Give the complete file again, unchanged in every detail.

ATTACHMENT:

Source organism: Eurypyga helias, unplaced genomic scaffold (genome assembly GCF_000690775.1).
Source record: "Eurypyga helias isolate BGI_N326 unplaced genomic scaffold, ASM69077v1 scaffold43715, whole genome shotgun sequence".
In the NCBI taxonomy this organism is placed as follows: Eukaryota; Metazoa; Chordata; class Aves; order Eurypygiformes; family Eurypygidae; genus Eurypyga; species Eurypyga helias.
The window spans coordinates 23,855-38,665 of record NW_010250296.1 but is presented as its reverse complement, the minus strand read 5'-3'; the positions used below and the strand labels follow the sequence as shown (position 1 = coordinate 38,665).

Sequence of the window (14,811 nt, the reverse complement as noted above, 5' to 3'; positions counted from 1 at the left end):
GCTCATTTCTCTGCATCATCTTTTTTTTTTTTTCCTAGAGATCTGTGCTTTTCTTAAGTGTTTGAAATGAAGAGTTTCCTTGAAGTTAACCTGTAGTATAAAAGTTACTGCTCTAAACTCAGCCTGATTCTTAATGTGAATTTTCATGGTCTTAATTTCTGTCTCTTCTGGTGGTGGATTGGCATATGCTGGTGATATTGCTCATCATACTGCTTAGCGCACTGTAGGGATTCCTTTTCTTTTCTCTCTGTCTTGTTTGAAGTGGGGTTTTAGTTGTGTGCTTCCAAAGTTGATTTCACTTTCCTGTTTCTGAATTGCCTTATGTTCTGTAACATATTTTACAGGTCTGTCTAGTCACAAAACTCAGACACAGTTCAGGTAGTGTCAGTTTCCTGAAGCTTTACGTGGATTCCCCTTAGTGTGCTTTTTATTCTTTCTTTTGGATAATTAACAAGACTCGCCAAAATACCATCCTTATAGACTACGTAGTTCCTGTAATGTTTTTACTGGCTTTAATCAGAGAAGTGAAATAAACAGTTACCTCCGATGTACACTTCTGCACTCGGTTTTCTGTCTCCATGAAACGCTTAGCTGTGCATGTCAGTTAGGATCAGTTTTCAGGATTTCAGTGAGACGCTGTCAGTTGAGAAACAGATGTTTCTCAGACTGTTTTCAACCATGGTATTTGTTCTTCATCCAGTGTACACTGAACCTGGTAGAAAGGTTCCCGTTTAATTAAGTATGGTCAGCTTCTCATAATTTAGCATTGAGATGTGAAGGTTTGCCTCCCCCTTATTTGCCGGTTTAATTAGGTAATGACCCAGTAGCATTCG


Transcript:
Source organism: Eurypyga helias, unplaced genomic scaffold (genome assembly GCF_000690775.1).
Source record: "Eurypyga helias isolate BGI_N326 unplaced genomic scaffold, ASM69077v1 scaffold43715, whole genome shotgun sequence".
In the NCBI taxonomy this organism is placed as follows: Eukaryota; Metazoa; Chordata; class Aves; order Eurypygiformes; family Eurypygidae; genus Eurypyga; species Eurypyga helias.
The window spans coordinates 23,855-38,665 of record NW_010250296.1 but is presented as its reverse complement, the minus strand read 5'-3'; the positions used below and the strand labels follow the sequence as shown (position 1 = coordinate 38,665).

Sequence of the window (14,811 nt, the reverse complement as noted above, 5' to 3'; positions counted from 1 at the left end):
GCTCATTTCTCTGCATCATCTTTTTTTTTTTTTCCTAGAGATCTGTGCTTTTCTTAAGTGTTTGAAATGAAGAGTTTCCTTGAAGTTAACCTGTAGTATAAAAGTTACTGCTCTAAACTCAGCCTGATTCTTAATGTGAATTTTCATGGTCTTAATTTCTGTCTCTTCTGGTGGTGGATTGGCATATGCTGGTGATATTGCTCATCATACTGCTTAGCGCACTGTAGGGATTCCTTTTCTTTTCTCTCTGTCTTGTTTGAAGTGGGGTTTTAGTTGTGTGCTTCCAAAGTTGATTTCACTTTCCTGTTTCTGAATTGCCTTATGTTCTGTAACATATTTTACAGGTCTGTCTAGTCACAAAACTCAGACACAGTTCAGGTAGTGTCAGTTTCCTGAAGCTTTACGTGGATTCCCCTTAGTGTGCTTTTTATTCTTTCTTTTGGATAATTAACAAGACTCGCCAAAATACCATCCTTATAGACTACGTAGTTCCTGTAATGTTTTTACTGGCTTTAATCAGAGAAGTGAAATAAACAGTTACCTCCGATGTACACTTCTGCACTCGGTTTTCTGTCTCCATGAAACGCTTAGCTGTGCATGTCAGTTAGGATCAGTTTTCAGGATTTCAGTGAGACGCTGTCAGTTGAGAAACAGATGTTTCTCAGACTGTTTTCAACCATGGTATTTGTTCTTCATCCAGTGTACACTGAACCTGGTAGAAAGGTTCCCGTTTAATTAAGTATGGTCAGCTTCTCATAATTTAGCATTGAGATGTGAAGGTTTGCCTCCCCCTTATTTGCCGGTTTAATTAGGTAATGACCCAGTAGCATTCG